Genomics

In which I present a quick guide for the omically challenged and a defense of 'arth and "ome." Other SciBloggers have shared their thoughts on the use of ome here and here. Sometimes I get frustrated too, with the way language is abused and tweaked by those around me. So many word pairs that once made phrases—;log in, data set, file name, set up, and pick up—;have been condensed into single words, that I've had to ... Read more

Razib inspired me to share some of the story behind why white people are considered derivatives.

No red herrings, here! Lamason et. al. found a single gene that controls human skin color while studying pigmentation in zebra fish (1). These zebra fish had an unusual golden color that turned out to be an important clue. Lamason and collaborators found that the golden zebra fish lost their normal color because of a mutation in the slc24a5 gene. When the zebra fish have the mutant form, they produce fewer melanosomes.

A short language lesson Fewer ... Read more

If we compare sections 1, 2, and 3, we see that section 2 matches very well in a number of different samples, and that there are differences between the sequences in sections 1 and 3. i-bed5846063bbebc59fa0a4516d917562-small_mito_mut.gif We also learn something about the ... Read more
Like biology, all bioinformatics is based on the idea that living things shared a common ancestor. I have posted, and will post other articles that test that notion, but for the moment, we're going to use that idea as a starting point in today's quest. If we agree that we have a common ancestor, then we can use that idea as a basis to ask some interesting questions about our genomes. For, example, we know that genomes change over time - we've looked at single nucleotide changes here and ... Read more
Have you ever wondered how people actually go about sequencing a genome? If they're sequencing a chicken genome, do they raise chickens in the lab and get DNA from the eggs? Does the DNA sequence come out in one piece? Why is there so much talk about computers? What are Phred, Phrap, and Consed? What is the Golden Path? Wonder no more! You too, can take a virtual tour of the Washington University Genome Center. I found this really excellent series of short videos that ... Read more
The past few Fridays, we've been comparing human mitochondrial DNA with the mitochondrial DNA of different apes. We started doing this here, where you can find directions for getting started. And, we've found some interesting things. In this installment, we found that humans have practically an entire mitochondrial genome stuck in chromosome 17. ... Read more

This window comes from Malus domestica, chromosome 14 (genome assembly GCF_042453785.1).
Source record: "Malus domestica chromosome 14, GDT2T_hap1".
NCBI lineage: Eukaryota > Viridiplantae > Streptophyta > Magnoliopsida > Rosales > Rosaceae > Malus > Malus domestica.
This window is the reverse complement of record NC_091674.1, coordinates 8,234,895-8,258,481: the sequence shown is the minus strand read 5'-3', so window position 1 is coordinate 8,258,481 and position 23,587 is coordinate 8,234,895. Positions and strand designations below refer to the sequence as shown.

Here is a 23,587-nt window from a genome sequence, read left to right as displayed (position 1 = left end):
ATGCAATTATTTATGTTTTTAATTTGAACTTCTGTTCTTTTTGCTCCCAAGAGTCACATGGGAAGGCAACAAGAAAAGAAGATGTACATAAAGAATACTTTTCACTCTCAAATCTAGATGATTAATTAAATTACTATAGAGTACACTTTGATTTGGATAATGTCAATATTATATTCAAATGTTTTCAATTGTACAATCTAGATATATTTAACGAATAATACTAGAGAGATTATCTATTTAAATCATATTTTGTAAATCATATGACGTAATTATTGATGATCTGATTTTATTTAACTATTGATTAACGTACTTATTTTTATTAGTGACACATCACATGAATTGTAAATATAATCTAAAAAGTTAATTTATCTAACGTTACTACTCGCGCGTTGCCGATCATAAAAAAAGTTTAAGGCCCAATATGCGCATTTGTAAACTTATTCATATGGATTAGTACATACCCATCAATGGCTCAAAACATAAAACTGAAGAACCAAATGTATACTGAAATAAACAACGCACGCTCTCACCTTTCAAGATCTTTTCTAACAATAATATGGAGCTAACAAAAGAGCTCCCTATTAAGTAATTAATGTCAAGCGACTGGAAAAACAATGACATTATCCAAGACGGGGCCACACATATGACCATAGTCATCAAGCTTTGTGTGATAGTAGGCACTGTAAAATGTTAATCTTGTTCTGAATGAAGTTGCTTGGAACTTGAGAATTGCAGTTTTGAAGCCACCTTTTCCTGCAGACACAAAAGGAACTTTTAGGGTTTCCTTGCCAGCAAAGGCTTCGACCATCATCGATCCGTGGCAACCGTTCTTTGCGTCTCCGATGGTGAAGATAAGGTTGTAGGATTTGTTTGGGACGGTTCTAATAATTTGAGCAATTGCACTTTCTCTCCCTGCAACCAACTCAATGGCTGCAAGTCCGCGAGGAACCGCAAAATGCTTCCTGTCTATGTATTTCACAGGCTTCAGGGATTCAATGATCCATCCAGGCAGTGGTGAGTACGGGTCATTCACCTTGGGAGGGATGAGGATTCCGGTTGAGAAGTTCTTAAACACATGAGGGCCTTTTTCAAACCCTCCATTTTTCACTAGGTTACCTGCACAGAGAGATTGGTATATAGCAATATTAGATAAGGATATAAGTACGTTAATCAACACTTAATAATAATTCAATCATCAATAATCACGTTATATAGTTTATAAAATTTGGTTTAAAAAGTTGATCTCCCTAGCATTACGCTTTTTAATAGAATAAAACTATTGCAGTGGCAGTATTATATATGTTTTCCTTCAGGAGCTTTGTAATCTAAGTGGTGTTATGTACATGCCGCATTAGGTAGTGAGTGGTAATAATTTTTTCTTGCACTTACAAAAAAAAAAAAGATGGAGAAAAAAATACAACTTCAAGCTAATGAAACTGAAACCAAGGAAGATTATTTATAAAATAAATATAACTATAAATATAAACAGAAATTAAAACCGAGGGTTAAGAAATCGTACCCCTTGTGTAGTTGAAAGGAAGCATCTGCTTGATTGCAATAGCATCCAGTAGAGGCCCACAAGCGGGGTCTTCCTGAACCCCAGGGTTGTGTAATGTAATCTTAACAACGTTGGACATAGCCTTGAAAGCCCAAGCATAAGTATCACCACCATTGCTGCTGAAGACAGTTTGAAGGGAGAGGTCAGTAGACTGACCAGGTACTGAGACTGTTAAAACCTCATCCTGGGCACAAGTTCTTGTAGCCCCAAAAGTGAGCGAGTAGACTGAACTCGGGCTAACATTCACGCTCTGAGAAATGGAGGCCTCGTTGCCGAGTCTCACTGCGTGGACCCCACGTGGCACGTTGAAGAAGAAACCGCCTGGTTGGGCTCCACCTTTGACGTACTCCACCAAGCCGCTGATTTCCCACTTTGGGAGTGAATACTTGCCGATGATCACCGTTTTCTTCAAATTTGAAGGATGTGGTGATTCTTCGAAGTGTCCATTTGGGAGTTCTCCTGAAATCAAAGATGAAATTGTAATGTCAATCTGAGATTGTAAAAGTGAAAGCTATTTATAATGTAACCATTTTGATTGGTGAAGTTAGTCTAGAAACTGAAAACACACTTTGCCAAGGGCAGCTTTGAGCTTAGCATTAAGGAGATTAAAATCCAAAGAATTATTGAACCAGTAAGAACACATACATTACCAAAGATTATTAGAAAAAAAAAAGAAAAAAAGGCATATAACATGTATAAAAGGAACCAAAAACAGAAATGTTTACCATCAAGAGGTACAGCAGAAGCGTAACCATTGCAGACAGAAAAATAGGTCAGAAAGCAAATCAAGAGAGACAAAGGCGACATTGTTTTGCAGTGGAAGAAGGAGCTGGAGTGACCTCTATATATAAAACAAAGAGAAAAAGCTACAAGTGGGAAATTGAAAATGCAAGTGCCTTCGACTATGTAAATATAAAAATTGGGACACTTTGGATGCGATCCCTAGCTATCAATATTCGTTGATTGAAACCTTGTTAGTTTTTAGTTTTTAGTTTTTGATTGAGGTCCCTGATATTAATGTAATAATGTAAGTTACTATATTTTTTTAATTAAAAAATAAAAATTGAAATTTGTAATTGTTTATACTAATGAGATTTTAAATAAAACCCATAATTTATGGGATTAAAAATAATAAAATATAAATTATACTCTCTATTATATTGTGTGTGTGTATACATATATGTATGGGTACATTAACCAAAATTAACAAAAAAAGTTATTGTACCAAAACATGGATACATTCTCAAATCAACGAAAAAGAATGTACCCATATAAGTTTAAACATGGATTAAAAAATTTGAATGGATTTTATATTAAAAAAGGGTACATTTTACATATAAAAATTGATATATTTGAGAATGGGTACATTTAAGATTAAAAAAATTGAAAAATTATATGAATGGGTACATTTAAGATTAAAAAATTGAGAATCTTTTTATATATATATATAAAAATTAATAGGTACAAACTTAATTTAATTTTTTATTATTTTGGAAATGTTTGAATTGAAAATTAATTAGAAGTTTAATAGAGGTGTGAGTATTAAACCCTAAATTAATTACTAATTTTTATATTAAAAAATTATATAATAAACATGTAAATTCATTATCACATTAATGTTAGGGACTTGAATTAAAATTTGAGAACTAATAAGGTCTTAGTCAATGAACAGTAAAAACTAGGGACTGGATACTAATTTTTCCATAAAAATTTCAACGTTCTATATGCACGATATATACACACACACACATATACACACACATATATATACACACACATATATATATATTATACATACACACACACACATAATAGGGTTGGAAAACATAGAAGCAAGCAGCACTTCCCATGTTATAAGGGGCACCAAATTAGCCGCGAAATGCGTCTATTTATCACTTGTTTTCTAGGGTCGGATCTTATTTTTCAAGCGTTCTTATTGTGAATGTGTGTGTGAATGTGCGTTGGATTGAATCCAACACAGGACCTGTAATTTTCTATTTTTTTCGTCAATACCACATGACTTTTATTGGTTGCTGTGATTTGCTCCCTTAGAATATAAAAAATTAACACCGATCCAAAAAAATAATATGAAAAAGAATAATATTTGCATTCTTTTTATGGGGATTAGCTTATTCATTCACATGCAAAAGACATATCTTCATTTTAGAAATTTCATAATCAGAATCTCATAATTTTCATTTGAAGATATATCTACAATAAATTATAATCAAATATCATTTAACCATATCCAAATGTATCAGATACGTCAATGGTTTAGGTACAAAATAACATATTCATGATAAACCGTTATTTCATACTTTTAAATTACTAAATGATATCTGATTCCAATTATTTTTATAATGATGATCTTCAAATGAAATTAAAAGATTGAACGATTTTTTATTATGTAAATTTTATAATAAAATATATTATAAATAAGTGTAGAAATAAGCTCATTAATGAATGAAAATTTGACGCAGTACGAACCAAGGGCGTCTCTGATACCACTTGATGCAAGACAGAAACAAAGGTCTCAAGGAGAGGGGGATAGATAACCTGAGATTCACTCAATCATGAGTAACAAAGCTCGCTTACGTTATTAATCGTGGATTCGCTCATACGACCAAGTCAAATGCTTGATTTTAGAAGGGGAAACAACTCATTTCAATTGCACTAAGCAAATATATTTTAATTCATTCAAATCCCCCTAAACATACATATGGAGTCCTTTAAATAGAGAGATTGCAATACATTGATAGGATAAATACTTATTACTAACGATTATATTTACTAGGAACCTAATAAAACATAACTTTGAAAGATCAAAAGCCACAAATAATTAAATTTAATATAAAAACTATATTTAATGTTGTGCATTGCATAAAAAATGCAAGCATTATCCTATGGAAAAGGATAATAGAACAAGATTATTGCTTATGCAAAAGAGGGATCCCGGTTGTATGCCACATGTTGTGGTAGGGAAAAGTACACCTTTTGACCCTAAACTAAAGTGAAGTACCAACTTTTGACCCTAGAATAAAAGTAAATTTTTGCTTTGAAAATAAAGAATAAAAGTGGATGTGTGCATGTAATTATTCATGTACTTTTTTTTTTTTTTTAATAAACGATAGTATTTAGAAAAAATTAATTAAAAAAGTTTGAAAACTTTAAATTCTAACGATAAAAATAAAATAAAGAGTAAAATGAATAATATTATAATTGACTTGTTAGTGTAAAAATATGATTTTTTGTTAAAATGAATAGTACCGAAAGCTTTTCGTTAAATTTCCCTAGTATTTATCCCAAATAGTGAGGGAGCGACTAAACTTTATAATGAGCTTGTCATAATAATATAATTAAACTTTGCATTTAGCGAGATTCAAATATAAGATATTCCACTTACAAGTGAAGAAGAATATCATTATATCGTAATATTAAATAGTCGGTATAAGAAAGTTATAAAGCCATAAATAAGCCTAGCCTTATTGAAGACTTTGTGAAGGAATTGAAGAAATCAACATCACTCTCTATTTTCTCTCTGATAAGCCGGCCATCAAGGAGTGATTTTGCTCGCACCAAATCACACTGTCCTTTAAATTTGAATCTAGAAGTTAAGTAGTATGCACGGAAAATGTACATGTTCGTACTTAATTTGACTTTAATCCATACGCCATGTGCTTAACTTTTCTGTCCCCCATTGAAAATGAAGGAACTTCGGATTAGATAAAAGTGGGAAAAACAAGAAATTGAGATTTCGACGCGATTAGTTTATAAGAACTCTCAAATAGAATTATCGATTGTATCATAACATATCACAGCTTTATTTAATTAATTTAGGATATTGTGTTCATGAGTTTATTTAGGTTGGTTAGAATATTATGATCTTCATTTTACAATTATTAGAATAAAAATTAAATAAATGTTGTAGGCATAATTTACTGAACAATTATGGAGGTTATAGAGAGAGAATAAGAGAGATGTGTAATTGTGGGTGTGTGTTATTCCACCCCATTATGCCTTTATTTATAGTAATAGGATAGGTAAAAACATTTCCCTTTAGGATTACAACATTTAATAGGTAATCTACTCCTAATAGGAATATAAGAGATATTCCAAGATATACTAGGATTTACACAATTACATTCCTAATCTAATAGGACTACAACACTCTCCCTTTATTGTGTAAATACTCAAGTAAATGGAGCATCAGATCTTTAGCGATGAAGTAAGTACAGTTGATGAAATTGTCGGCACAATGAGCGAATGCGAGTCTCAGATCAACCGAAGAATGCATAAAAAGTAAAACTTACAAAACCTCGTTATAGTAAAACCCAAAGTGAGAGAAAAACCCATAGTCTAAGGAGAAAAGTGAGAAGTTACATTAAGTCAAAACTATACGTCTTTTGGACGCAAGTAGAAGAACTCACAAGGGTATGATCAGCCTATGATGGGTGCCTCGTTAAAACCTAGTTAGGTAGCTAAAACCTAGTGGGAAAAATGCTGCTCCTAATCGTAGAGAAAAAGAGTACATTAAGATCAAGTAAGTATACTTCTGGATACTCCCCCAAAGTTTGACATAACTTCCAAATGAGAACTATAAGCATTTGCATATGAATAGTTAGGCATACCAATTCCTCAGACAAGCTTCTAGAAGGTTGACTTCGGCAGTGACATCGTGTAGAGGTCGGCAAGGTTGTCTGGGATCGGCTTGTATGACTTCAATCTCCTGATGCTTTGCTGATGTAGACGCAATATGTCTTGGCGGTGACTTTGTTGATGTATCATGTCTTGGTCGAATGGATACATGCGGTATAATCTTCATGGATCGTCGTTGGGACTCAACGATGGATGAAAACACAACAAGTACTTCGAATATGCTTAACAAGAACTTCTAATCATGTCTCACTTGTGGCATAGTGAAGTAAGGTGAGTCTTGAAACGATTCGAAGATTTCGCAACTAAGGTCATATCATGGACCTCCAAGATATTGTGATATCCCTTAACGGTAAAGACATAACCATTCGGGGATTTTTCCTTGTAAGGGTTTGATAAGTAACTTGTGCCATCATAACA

When can a really bad virus be used to do something good? i-a6550bc9f8fd2b4ba98054d13cd679e5-hiv_photo.jpg When we can use it to learn. The human immunodeficiency virus, cause of AIDS, scourge of countries, and recent focus of ScienceBlogs; like humans, evolves. As one ... Read more
During these past couple of weeks, we've been comparing mitochondrial DNA sequences from humans and great apes, in order to see how similar the sequences are. Last week, I got distracted by finding a copy of a human mitochondrial genome, that somehow got out of a mitochondria, and got stuck right inside of chromosome 17! The existence of this extra mitochondrial sequence probably complicates some genetic analyses. One of my readers also asked an interesting question about whether apes have ... Read more
Last week, we decided to compare a human mitochondrial DNA sequence with the mitochondrial sequences of our cousins, the apes, and find out how similar these sequences really are. The answer is: really, really, similar. And you can see that, in the BLAST graph, below the fold. A quick glance shows that the ape with the most similar mitochondrial sequence is Pan paniscus, the pigmy chimpanzee. Next, is Pan troglodytes, the chimp that we see in movies, and last we have Gorilla ... Read more
We've had a good time in the past few last weeks, identifying unknown sequences and learning our way around a GenBank nucleotide record. To some people, it seems that this is all there is to doing digital biology. They would, of course, be wrong. We can do much, much more than identifying DNA sequences and obtaining crucial information, like who left their DNA behind on that little blue dress. Today, we're going to a deeper question about who we are and who are our relatives. Drumroll, okay, here it comes: How similar are DNA sequences between humans and apes? ... Read more

Privacy     |     Using Molecule World Images    |    Contact

2019 Digital World Biology®  ©Digital World Biology LLC. All rights reserved.